September 2017

Don’t Blame The Boomerang When It Doesn’t Return

2017-09-29T14:52:34-04:00 Categories: create, grow, SandBlog, solve|Tags: , , |

When I was six or seven years old, my grandfather took a trip to Australia and brought me back a boomerang. While I thought it was the coolest thing, no matter how much I practiced throwing it, it would never come back.

A non-returning boomerang was exasperating since that is the whole purpose of a boomerang. Right?

However, if I were to fill a field with boomerang beginners who lacked instruction, there is an excellent chance we’d come to the collective conclusion that boomerangs don’t work… Could we all be bad at the process? It must be a gimmick, like X-Ray Vision Glasses.

Of course, we could immediately disapprove our theory with a demonstration by a skilled boomerang thrower. And, once shown the technique, we could all be successful.

This boomerang story comes to mind each time someone complains that brainstorming doesn’t work. And each time someone quotes the research* indicating brainstorming doesn’t work.

The research is easy to believe. We all have been in mind-numbing “brainstorming” sessions that waste time and lack innovative output.

But, this too is an example of blaming the device when we’re bad at the process.

I agree, to brainstorm in a group, using only the basic 4-rules created by Alex Osborn in 1939, is not the most efficient way to generate ideas. And, if this is the process you or your team is using – well, it is no wonder you think it sucks.

If you’re frustrated with the lack of great ideas at your company, learn how to lead structured idea generation sessions. Put in place a contemporary innovation process, or hire an expert to help.

Even as a little kid, I knew it wasn’t the boomerang, but my technique.

Don’t let inadequate brainstorming methods be your excuse for not trying effective methods. Don’t let the frustration of poor form cheat you, your team, or your company from creating remarkable ideas.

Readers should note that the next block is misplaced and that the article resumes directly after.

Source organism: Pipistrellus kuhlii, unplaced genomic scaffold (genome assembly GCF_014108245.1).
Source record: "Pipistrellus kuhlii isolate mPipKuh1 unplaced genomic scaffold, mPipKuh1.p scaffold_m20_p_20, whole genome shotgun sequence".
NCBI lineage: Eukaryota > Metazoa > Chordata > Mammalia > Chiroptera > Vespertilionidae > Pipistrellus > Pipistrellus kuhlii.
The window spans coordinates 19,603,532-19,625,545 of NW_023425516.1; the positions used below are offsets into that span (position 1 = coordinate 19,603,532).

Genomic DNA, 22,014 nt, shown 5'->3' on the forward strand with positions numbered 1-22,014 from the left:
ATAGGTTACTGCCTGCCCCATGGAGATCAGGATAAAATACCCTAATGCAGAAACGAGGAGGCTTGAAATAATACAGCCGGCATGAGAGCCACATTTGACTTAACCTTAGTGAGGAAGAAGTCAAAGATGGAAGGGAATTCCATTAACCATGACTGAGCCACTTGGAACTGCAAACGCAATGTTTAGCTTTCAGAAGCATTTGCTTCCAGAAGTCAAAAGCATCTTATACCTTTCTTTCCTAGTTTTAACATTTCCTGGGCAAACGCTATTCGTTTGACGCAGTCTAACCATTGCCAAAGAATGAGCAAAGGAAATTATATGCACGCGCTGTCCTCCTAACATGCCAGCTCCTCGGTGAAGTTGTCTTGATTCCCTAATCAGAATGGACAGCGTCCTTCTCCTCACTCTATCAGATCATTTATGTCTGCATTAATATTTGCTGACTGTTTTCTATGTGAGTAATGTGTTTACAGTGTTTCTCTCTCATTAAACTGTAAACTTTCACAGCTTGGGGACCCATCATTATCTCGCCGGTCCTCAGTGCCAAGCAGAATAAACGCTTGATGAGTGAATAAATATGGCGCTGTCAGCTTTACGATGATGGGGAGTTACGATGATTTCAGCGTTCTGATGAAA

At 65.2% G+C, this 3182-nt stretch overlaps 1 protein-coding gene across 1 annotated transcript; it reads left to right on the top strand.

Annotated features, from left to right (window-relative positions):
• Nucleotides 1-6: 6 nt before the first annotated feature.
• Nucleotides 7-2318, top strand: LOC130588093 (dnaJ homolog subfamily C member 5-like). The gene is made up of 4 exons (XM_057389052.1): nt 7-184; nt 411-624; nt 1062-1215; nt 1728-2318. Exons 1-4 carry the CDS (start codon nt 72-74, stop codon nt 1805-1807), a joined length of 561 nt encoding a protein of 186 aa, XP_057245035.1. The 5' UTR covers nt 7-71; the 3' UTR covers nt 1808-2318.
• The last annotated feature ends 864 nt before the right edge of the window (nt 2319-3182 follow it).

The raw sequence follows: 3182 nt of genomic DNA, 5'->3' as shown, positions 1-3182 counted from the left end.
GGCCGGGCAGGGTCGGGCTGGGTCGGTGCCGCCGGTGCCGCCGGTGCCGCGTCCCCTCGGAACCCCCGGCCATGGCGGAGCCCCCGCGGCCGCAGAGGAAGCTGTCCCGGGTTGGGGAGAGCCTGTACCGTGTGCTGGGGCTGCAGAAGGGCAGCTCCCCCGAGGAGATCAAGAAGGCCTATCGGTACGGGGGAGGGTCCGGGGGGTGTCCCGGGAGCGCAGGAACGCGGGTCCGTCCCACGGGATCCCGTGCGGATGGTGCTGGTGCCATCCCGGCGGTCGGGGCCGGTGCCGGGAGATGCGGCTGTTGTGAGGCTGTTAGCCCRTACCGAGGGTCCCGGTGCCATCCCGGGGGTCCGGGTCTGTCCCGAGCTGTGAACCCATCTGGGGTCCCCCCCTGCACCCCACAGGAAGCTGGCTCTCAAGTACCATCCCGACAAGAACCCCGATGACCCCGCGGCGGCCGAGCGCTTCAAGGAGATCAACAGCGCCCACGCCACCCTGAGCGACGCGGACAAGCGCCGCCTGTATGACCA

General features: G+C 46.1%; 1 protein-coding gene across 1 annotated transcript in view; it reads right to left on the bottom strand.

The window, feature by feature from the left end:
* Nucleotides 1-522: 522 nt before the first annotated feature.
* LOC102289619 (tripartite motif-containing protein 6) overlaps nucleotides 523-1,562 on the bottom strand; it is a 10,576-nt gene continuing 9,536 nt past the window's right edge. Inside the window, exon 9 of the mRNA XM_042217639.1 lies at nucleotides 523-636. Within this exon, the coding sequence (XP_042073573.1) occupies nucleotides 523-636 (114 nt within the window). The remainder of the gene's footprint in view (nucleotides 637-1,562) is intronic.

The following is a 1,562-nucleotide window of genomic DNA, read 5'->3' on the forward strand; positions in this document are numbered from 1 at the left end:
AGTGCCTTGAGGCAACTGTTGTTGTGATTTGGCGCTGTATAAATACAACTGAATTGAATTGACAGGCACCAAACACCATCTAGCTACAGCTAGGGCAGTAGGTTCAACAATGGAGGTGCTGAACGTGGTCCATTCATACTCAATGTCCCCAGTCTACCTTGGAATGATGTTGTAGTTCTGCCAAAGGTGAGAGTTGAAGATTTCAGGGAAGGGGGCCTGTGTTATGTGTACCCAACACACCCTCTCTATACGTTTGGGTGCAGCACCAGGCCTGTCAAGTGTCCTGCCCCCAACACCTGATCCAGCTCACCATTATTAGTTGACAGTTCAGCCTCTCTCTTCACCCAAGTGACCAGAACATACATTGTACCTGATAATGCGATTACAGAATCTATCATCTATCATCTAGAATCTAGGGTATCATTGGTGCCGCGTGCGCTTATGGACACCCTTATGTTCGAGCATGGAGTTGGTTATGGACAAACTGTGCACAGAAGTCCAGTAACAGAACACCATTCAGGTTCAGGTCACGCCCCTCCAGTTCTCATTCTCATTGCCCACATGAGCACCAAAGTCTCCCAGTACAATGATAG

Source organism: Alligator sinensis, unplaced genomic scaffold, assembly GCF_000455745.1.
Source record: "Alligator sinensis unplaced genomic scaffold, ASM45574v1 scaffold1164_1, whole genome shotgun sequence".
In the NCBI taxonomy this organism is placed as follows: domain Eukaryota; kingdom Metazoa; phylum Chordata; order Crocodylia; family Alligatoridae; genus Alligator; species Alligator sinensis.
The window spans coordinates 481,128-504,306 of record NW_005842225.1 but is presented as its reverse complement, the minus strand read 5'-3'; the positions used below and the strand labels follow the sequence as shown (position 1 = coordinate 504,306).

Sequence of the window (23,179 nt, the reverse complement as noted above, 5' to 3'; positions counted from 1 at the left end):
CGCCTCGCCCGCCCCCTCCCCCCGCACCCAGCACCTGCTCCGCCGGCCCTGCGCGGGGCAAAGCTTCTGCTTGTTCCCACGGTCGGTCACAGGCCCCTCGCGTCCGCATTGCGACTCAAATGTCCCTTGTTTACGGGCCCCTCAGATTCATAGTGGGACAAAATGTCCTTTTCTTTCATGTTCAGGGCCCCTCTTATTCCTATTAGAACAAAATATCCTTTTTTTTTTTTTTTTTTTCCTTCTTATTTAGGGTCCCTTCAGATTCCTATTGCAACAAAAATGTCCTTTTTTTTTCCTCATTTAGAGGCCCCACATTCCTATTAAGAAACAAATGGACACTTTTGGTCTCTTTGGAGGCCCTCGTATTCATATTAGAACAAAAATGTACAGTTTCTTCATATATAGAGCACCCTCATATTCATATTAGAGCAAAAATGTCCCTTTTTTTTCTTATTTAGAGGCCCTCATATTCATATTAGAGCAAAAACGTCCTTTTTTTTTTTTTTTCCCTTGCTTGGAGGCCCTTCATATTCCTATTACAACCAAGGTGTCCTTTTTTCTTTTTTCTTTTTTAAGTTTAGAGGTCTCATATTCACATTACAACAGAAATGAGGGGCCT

August 2017

Idea Generation: Great Ideas Are Looking Up

2017-08-28T09:47:57-04:00 Categories: SandBlog, think|Tags: , , , , |

Ever wonder why great ideas seem to pop into your head at the strangest (and sometimes inopportune) times? Like when you’re… falling asleep, in the shower, or exercising? It’s not a coincidence. These are times when your body is switched to autopilot, and your conscious mind doesn’t need to labor to perform these routine tasks. So the mind creatively wanders and processes other stuff. Processes thoughts and problems that have been churning in the ‘back of your mind.’

But, what if you could harness this as a skill and use it at will?

It’s probably not realistic to think you’ll be able to tell your boss…

“I just finished lunch and will have some BIG ideas for you later this afternoon! I’ve got to try to fall asleep first!”

So if a midday nap or at-work shower isn’t practical, what else could you do to allow your mind to creatively wonder? Idea Sandbox recommends:

Cloud Gazing


Yep, that’s right. The same techniques you used when you were a kid (i.e. looking up at clouds, inspired by their formations, and seeing shapes… ducks, bunnies, and bears) can be used to arouse great ideas.

So how does it work?

The secret to this technique is to allow your mind to drift – like the clouds – versus concentrating. Take a 15 to 30-minute recess from your project. Get outside, or at least to a big window – and gaze. Toss your (problem, opportunity, challenge) out to the clouds, relax, let your mind wander, and see what forms.